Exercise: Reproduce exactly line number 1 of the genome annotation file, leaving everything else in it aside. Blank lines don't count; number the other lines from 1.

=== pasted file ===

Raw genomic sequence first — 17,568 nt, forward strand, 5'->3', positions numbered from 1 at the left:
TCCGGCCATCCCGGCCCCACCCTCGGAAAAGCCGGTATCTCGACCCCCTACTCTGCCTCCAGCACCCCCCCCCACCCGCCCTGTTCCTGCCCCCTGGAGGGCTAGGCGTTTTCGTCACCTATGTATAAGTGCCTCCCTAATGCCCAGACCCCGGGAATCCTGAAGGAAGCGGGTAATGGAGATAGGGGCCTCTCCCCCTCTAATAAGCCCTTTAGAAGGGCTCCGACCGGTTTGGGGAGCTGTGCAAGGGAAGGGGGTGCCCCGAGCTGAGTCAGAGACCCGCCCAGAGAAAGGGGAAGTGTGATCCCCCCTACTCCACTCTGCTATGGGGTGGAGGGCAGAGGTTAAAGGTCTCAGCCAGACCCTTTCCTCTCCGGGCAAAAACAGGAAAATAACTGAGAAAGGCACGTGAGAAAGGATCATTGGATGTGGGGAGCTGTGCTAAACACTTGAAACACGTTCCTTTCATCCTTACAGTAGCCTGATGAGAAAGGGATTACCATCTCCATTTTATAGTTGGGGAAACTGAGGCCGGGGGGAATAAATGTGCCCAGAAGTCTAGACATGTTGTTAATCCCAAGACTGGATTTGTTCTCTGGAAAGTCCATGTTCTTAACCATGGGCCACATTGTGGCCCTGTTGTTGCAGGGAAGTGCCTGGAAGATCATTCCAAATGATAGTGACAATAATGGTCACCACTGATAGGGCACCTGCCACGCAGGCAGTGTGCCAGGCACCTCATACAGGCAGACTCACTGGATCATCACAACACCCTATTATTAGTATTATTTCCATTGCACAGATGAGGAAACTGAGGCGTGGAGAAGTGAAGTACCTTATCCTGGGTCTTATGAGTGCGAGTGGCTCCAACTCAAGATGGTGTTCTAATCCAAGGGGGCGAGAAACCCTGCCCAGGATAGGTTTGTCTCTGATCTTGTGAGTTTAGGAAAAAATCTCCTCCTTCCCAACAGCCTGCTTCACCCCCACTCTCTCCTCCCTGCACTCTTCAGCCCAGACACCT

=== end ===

Raw genomic sequence first — 17,568 nt, forward strand, 5'->3', positions numbered from 1 at the left: